21st April 2014
DEVELOPING THE WEB.COM
probably heard lots about Moodle, the framework for providing online
courses. Have you thought about having your own? At Developing
TheWeb.com (a sister site of Developing Teachers.com) we provide you
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We like it so
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DELTA MODULES 1 & 3 - ONLINE PREPARATION
If you are thinking of tackling the Cambridge DELTA modules, we are
running online Module 1 & Module 3 preparation courses at
These are three month courses lead up to the exam/entry dates. For more
information on both courses:
in Madrid, Spain
NEW ARTICLES ON THE SITE - if you have an article you would like published, do send it in.
Global Business Etiquette & Intercultural Communication by Hasan Bilokcuoglu
In today's world we are living in, particularly in the business context, there has been an increasingly interest towards the target culture and their business etiquette in both the advanced and the developing countries. Due to the growth in recent technologies, the Notion of global market, which are interconnecting the countries together, and various consumer needs, it becomes essential to appreciate, understand and get familiar with the target's cultural diverges so as to maintain sustainability in the international business environment. The most recent studies demonstrate that there are three important factors that are leading to failure of international business affairs: deficiency in intercultural skills and competence, poor communication skills at a global level, and failure in practicing acceptable etiquette in business negotiations. Thus, business from various countries should acknowledge and become aware of the significance of understanding the cultures and values of their targets. In addition, they should build up sensitivity and decorum in their intercultural communication.
This paper aims at reviewing the importance and the role of etiquette in international business affairs explicating the recent opportunities, challenges, and benefits in understanding proper international etiquette. Moreover, the paper examines the recent literature on the following countries' business etiquette, Chinese, English, German, and Japanese business etiquette, as well as some significant business failures because of ignorance in cultural awareness.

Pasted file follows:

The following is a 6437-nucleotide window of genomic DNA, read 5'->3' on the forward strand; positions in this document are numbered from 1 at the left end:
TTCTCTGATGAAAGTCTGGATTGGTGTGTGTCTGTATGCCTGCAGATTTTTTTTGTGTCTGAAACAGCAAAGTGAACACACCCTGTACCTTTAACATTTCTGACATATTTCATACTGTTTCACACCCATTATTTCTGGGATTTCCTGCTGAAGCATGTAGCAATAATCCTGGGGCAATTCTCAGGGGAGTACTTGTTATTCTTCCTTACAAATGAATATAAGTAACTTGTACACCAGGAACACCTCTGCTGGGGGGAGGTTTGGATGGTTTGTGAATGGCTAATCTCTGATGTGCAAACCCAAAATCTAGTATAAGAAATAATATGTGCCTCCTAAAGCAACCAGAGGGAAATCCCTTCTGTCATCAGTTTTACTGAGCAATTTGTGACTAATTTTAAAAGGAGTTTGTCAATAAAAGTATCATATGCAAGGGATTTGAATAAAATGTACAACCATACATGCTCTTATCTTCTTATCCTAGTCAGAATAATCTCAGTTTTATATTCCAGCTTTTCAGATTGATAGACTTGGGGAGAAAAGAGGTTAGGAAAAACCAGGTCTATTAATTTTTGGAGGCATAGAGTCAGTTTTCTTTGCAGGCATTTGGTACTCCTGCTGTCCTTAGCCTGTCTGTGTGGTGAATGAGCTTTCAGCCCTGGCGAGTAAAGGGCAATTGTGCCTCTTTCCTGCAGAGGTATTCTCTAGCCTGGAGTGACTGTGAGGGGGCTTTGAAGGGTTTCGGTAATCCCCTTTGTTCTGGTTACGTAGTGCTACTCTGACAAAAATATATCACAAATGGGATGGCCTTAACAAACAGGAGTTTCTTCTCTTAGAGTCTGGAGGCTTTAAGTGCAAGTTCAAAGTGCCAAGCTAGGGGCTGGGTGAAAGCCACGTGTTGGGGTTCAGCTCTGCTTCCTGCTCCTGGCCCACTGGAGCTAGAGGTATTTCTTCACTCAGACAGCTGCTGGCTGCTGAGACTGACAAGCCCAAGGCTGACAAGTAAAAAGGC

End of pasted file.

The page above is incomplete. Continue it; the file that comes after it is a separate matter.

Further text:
Worm's-Eye View; The Impact of Policy and Research on the Classroom Practitioner by Neil McBeath
This paper is written from the perspective of a long-serving expatriate classroom practitioner working in the Arab Gulf, and is based on a presentation given at the 2013 Fourth Annual Gulf Comparative Education Symposium. It offers a critical examination of Kennedy's (2001) model of Language Policy and Planning, explaining how that model operates within the Arab Gulf educational context, but simultaneously questioning Kennedy's relegation of teachers to the category of "variables".
The paper argues that teachers ought to be regarded as far more than delivery agents who are tasked with passing on a set curriculum to a homogenous student population, and guaranteeing results that will satisfy the demands of external stakeholders. It suggests that truly dedicated teachers share specific inspirational qualities, and have also adopted recognizable "best practices" that make then central to the entire educational process.
LOTS OF ARTICLES
Do check out all of the articles at:
5 techniques to speak any language: Sid Efromovich at TEDxUppe
How to learn any language in six months: Chris Lonsdale at TEDxLing
It's time to challenge the notion that there is only one way to speak English
Why do we persist in thinking that standard English is right, when it is spoken by only 15% of the British population? Linguistics-loving Harry Ritchie blames Noam Chomsky
PROFILE Issues in Teachers' Professional Development - go to the archives to read issues for free.
Here is some material & links for the recent Record Store Day:
& Crossword Day:
"Meddle not in the affairs of dragons, for you art crunchy and good with ketchup."
And here is some material for St George's Day, the parton saint of England on the 23rd.
The first is a general description about the day & the second is a reduced version of the George & the Dragon story. Later there are a couple of ideas for younger learner classes & a couple of links to dragon-related websites.
An appropriate way to use this first text
might be to cut up every section & ask students in pairs/small
groups to put it in a logical order. Beforehand briefly
look at how a text has coherence through the cohesive devices
& logical links. Or leave this till after, eliciting
the things that helped them decide on the order, collating
the class ideas on the board & adding in a few of your
own if they are missed out. When completed, the students